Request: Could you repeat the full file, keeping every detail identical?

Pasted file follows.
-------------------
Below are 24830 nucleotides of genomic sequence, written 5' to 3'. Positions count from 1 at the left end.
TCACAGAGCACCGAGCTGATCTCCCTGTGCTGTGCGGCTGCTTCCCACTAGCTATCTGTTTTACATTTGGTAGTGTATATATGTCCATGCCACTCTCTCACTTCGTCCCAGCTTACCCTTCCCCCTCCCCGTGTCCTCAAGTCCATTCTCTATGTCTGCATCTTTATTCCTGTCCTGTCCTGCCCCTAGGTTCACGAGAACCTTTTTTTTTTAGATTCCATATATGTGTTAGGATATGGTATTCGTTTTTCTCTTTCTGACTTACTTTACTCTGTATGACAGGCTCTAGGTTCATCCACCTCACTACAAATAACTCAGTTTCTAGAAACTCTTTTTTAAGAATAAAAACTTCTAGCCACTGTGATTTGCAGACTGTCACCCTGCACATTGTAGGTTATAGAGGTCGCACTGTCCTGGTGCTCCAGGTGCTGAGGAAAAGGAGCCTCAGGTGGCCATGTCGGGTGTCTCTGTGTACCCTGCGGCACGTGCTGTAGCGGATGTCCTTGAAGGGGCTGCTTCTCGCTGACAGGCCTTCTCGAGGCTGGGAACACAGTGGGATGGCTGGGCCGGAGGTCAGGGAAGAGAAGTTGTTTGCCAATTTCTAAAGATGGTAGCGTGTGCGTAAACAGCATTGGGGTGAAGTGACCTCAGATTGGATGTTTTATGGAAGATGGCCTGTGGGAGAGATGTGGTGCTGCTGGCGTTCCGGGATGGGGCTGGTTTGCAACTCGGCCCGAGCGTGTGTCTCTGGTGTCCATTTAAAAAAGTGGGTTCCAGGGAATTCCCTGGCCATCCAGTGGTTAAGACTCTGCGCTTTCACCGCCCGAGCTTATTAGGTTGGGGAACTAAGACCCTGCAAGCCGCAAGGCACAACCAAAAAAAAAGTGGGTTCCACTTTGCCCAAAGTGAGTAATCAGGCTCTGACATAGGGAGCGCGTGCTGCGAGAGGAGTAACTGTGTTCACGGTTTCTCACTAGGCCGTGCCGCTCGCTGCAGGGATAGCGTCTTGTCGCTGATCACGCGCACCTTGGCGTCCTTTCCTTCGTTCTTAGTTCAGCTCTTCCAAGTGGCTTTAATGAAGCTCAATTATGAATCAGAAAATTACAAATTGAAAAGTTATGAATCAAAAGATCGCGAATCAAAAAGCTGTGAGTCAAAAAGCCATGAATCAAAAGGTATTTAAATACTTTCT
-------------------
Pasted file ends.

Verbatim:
Below are 24830 nucleotides of genomic sequence, written 5' to 3'. Positions count from 1 at the left end.
TCACAGAGCACCGAGCTGATCTCCCTGTGCTGTGCGGCTGCTTCCCACTAGCTATCTGTTTTACATTTGGTAGTGTATATATGTCCATGCCACTCTCTCACTTCGTCCCAGCTTACCCTTCCCCCTCCCCGTGTCCTCAAGTCCATTCTCTATGTCTGCATCTTTATTCCTGTCCTGTCCTGCCCCTAGGTTCACGAGAACCTTTTTTTTTTAGATTCCATATATGTGTTAGGATATGGTATTCGTTTTTCTCTTTCTGACTTACTTTACTCTGTATGACAGGCTCTAGGTTCATCCACCTCACTACAAATAACTCAGTTTCTAGAAACTCTTTTTTAAGAATAAAAACTTCTAGCCACTGTGATTTGCAGACTGTCACCCTGCACATTGTAGGTTATAGAGGTCGCACTGTCCTGGTGCTCCAGGTGCTGAGGAAAAGGAGCCTCAGGTGGCCATGTCGGGTGTCTCTGTGTACCCTGCGGCACGTGCTGTAGCGGATGTCCTTGAAGGGGCTGCTTCTCGCTGACAGGCCTTCTCGAGGCTGGGAACACAGTGGGATGGCTGGGCCGGAGGTCAGGGAAGAGAAGTTGTTTGCCAATTTCTAAAGATGGTAGCGTGTGCGTAAACAGCATTGGGGTGAAGTGACCTCAGATTGGATGTTTTATGGAAGATGGCCTGTGGGAGAGATGTGGTGCTGCTGGCGTTCCGGGATGGGGCTGGTTTGCAACTCGGCCCGAGCGTGTGTCTCTGGTGTCCATTTAAAAAAGTGGGTTCCAGGGAATTCCCTGGCCATCCAGTGGTTAAGACTCTGCGCTTTCACCGCCCGAGCTTATTAGGTTGGGGAACTAAGACCCTGCAAGCCGCAAGGCACAACCAAAAAAAAAGTGGGTTCCACTTTGCCCAAAGTGAGTAATCAGGCTCTGACATAGGGAGCGCGTGCTGCGAGAGGAGTAACTGTGTTCACGGTTTCTCACTAGGCCGTGCCGCTCGCTGCAGGGATAGCGTCTTGTCGCTGATCACGCGCACCTTGGCGTCCTTTCCTTCGTTCTTAGTTCAGCTCTTCCAAGTGGCTTTAATGAAGCTCAATTATGAATCAGAAAATTACAAATTGAAAAGTTATGAATCAAAAGATCGCGAATCAAAAAGCTGTGAGTCAAAAAGCCATGAATCAAAAGGTATTTAAATACTTTCT